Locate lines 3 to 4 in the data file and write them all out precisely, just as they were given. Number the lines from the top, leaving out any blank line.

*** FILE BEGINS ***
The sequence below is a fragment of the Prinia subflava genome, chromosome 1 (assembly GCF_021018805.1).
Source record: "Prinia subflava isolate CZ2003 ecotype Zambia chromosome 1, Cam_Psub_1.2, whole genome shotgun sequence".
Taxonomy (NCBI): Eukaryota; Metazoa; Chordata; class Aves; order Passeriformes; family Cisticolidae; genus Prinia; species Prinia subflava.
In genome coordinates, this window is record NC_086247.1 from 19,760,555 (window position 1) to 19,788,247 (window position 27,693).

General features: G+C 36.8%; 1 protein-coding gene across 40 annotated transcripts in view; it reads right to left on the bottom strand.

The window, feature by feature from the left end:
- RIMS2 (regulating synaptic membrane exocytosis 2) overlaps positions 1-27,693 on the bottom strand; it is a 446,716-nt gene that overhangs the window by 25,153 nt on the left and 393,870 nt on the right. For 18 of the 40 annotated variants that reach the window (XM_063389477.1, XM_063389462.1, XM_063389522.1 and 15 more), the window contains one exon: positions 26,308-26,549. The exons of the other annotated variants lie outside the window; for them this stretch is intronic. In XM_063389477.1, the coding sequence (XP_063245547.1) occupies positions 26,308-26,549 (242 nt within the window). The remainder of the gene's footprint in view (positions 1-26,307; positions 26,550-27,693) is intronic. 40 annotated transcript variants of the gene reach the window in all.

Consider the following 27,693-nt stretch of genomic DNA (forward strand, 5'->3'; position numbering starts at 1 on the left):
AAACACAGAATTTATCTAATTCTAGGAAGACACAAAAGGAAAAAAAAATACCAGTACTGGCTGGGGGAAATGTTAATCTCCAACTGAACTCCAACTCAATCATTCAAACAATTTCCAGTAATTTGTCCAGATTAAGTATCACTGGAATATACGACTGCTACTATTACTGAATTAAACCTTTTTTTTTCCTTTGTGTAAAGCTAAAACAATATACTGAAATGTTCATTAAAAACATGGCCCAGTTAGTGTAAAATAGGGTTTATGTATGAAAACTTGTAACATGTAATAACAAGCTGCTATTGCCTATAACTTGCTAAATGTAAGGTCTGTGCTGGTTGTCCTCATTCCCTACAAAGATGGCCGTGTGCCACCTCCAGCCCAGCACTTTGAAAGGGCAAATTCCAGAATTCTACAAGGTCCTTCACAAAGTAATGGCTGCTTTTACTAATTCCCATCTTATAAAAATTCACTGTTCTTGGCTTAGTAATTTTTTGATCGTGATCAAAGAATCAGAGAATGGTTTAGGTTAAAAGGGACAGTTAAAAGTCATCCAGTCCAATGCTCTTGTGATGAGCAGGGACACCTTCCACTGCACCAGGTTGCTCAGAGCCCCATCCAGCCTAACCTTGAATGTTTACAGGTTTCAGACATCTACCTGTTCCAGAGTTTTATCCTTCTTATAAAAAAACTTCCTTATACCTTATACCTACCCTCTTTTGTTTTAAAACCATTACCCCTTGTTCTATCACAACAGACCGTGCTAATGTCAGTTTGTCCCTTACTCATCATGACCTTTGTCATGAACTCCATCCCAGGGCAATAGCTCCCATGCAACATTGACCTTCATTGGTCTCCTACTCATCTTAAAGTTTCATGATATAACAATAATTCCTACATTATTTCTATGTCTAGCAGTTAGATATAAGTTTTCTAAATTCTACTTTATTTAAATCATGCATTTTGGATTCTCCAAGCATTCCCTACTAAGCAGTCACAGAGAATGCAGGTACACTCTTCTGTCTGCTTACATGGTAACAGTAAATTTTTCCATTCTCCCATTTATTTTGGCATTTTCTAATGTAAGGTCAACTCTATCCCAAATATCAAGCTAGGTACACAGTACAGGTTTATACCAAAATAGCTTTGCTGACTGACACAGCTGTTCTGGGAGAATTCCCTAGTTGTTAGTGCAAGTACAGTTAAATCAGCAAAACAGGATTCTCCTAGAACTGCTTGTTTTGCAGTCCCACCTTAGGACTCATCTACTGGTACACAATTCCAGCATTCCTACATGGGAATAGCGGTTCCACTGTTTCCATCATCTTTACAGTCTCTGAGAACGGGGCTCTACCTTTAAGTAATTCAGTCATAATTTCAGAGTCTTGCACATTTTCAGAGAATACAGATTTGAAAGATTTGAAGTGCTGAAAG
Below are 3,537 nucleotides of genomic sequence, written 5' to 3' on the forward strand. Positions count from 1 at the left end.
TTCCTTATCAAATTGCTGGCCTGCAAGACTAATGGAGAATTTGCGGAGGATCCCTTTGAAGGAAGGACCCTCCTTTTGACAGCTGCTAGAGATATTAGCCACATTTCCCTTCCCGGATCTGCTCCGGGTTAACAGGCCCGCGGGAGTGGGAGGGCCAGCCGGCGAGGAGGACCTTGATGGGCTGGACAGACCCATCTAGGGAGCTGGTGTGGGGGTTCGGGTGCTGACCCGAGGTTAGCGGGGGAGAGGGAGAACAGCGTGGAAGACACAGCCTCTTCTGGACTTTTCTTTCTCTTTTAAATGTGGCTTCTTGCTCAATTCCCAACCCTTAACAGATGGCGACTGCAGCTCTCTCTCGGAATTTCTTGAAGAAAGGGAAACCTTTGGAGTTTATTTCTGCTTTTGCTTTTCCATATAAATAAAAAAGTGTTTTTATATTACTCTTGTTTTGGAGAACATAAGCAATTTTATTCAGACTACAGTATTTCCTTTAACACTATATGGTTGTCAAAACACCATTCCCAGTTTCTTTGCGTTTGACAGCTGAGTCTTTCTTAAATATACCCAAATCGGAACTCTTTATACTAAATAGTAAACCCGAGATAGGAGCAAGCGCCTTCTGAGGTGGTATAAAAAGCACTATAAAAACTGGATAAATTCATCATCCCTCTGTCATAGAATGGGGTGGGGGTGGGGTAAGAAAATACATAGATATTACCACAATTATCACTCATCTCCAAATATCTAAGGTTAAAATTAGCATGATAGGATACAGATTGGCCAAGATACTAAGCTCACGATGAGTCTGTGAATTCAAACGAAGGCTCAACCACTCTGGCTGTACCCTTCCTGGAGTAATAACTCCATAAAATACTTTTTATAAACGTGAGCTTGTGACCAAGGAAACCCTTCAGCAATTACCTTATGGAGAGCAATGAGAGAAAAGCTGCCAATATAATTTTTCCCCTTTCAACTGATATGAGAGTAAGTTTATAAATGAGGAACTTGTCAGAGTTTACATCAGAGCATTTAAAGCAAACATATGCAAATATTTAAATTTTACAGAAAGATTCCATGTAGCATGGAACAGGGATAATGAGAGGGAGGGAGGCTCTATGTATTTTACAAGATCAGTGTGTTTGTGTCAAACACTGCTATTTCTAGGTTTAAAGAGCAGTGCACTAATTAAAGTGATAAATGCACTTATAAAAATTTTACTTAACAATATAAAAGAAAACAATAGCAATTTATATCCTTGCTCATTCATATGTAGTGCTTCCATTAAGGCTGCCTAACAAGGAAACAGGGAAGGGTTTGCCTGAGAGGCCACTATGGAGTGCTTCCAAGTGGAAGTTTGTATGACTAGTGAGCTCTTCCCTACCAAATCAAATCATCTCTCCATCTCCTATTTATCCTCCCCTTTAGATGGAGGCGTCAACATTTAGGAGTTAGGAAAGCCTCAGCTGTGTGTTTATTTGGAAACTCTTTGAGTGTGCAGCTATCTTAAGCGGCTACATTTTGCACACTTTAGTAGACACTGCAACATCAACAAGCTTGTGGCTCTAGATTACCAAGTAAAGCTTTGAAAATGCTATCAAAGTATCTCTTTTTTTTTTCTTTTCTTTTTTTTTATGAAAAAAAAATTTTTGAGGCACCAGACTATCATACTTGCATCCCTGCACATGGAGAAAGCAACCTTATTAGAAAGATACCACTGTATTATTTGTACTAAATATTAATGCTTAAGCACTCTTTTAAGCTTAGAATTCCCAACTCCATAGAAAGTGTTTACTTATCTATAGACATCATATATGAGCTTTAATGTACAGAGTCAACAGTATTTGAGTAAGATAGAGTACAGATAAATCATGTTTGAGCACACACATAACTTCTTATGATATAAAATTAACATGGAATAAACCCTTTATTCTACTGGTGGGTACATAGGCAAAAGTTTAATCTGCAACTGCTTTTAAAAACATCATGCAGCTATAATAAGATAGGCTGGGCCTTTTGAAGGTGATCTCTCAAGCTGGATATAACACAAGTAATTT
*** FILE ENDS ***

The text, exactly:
Taxonomy (NCBI): Eukaryota; Metazoa; Chordata; class Aves; order Passeriformes; family Cisticolidae; genus Prinia; species Prinia subflava.
In genome coordinates, this window is record NC_086247.1 from 19,760,555 (window position 1) to 19,788,247 (window position 27,693).